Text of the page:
Obesity linked to increased risk of multiple sclerosis

June 28, 2016, Public Library of Science
This is an image of a weight scale. Credit: CDC/Debora Cartagena

Individuals who are obese in early adulthood face a heightened risk of developing multiple sclerosis (MS), according to new research conducted by Dr. Brent Richards of the Lady Davis Institute at the Jewish General Hospital, Quebec, Canada and colleagues, published in PLOS Medicine. This result provides further confirmation of previous observational studies that had suggested the existence of such a link. MS is a progressive neurological disorder which can lead to disability and death, involving damage to the myelin which surrounds nerves in the spinal cord and brain. Causes of the disease are poorly understood, although immune-mediated mechanisms are likely. Currently available treatments have only modest effects on the disease and its symptoms, which underlines the importance of identifying preventive measures.

The team, comprised of researchers in Canada and the UK, and led by Lauren Mokry, carried out a Mendelian randomization study in large population datasets to investigate whether genetically determined was associated with increased risk of MS. Such a study decreases the probability that exposures linked to obesity, such as smoking, can explain the findings. They found that a change in body mass index from overweight to obese (equivalent to an average size adult woman increasing in weight from 150 to 180 pounds) was associated with an increase of about 40% in the risk of MS.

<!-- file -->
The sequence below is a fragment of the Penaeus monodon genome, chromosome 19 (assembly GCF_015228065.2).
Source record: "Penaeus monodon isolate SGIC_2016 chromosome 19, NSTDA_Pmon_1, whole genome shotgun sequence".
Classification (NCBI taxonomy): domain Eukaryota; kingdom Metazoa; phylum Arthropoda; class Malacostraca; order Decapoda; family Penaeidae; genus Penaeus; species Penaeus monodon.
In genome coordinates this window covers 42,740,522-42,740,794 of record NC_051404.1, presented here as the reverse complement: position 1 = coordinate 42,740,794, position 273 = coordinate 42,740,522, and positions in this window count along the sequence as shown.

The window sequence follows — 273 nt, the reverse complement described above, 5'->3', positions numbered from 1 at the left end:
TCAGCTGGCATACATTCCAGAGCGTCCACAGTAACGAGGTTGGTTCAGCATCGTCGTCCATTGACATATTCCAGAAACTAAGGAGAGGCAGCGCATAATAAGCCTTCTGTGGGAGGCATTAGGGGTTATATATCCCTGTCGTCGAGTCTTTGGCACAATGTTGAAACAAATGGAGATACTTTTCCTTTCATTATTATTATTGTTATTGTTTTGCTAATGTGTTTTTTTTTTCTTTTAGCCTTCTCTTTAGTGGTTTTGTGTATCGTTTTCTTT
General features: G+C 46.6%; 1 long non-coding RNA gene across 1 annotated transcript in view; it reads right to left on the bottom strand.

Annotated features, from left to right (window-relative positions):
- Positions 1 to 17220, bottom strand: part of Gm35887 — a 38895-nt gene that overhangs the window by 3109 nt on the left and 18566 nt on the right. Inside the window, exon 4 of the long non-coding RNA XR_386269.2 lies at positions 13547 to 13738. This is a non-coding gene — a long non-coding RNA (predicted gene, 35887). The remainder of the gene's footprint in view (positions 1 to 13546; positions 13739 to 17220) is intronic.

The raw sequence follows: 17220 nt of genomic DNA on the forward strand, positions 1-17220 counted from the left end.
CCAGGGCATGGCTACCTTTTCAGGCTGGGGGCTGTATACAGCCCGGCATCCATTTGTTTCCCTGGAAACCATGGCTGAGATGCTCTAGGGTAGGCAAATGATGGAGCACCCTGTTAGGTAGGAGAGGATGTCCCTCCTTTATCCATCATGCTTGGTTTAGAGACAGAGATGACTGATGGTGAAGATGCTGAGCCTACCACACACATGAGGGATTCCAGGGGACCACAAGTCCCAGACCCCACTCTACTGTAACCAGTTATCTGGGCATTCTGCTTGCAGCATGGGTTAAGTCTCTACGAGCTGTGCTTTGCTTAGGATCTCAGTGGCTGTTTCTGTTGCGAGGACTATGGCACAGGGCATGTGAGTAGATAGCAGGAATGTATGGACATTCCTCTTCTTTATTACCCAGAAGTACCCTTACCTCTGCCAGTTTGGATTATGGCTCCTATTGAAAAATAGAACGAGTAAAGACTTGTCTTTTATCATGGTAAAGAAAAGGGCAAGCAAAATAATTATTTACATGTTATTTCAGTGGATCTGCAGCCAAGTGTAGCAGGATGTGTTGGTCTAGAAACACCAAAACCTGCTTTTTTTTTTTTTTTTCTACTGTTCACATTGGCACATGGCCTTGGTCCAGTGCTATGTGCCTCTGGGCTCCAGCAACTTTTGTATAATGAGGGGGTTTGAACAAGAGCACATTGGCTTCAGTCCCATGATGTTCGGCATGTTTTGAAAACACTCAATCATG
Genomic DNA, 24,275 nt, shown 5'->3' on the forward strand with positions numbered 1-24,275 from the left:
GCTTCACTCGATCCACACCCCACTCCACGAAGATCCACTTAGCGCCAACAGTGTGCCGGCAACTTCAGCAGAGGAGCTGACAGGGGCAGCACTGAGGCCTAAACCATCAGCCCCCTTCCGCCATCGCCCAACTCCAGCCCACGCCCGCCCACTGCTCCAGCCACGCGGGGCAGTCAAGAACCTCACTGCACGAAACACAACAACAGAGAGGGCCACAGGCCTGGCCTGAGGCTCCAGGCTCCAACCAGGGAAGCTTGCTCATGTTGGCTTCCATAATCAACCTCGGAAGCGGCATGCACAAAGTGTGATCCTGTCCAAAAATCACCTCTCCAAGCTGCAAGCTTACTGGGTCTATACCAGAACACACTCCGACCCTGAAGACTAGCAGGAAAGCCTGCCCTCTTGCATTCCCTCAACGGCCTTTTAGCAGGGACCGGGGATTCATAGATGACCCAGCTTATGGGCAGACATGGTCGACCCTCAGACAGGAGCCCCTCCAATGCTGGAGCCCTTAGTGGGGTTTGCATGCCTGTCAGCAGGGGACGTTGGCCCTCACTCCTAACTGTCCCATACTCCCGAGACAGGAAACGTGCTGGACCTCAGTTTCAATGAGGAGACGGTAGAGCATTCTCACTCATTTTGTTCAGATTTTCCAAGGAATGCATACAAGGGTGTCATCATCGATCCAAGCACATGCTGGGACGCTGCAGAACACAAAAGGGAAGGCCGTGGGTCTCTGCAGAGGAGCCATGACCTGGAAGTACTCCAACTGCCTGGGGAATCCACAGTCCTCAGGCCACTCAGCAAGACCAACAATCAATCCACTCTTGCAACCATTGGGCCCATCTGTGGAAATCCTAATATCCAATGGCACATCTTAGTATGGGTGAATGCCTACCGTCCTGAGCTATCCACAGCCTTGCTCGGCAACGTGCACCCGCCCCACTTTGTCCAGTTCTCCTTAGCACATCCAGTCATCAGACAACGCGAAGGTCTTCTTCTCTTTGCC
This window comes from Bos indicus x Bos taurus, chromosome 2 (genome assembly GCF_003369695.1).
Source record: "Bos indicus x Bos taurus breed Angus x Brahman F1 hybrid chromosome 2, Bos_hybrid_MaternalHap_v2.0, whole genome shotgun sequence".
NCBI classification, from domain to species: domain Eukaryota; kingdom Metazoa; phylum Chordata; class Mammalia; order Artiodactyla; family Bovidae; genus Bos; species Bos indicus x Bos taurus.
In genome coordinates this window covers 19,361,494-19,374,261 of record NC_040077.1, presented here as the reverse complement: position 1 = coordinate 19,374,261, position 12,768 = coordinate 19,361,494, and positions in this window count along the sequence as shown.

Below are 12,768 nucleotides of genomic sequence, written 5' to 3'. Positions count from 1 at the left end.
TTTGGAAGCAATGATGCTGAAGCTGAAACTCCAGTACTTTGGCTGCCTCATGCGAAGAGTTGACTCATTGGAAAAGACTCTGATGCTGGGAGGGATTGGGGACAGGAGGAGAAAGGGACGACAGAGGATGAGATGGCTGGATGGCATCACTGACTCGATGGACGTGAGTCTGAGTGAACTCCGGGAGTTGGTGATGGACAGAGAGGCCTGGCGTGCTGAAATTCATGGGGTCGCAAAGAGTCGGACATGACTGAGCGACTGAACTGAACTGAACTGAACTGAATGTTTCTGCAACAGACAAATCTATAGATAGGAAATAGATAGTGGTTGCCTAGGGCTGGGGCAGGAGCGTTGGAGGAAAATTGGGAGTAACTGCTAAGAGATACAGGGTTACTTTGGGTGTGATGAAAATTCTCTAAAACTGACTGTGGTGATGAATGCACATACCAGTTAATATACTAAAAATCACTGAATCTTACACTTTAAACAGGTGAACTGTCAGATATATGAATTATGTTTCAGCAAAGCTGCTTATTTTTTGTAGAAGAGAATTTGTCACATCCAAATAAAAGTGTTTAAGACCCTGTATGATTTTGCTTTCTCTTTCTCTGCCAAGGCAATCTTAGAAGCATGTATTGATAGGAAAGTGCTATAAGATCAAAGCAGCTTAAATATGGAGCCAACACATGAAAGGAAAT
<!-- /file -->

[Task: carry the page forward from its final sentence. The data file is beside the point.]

"These findings may carry important public health implications because of the high prevalence of obesity in many countries" note the authors in their research article; "[because the] median age of onset for MS is 28-31 years ... [these findings should provide motivation] to combat increasing youth obesity rates by implementing community and school-based interventions that promote physical activity and nutrition."

In a Perspective discussing the research, Alberto Ascherio and Kassandra L. Munger note that, factoring in earlier research, Richards and colleagues' study "suggest[s] that obesity in early life is indeed causally related to risk and provide[s] a further rationale for obesity prevention."

Explore further: Women born to obese mothers much more likely to be obese as adults

More information: Lauren E. Mokry et al. Obesity and Multiple Sclerosis: A Mendelian Randomization Study, PLOS Medicine (2016). DOI: 10.1371/journal.pmed.1002053

Related Stories

Women born to obese mothers much more likely to be obese as adults

June 9, 2016
Overweight mothers were nearly three times more likely than normal-weight mothers to have a daughter who would become obese as an adult, a large study has found.

Genetic study finds association between reduced vitamin D and multiple sclerosis risk

August 25, 2015
Genetic findings support observational evidence that lower vitamin D levels are associated with increased risk of multiple sclerosis, according to a new research article by Brent Richards, from McGill University, Canada, ...

SORLA controls insulin signaling to promote obesity in mice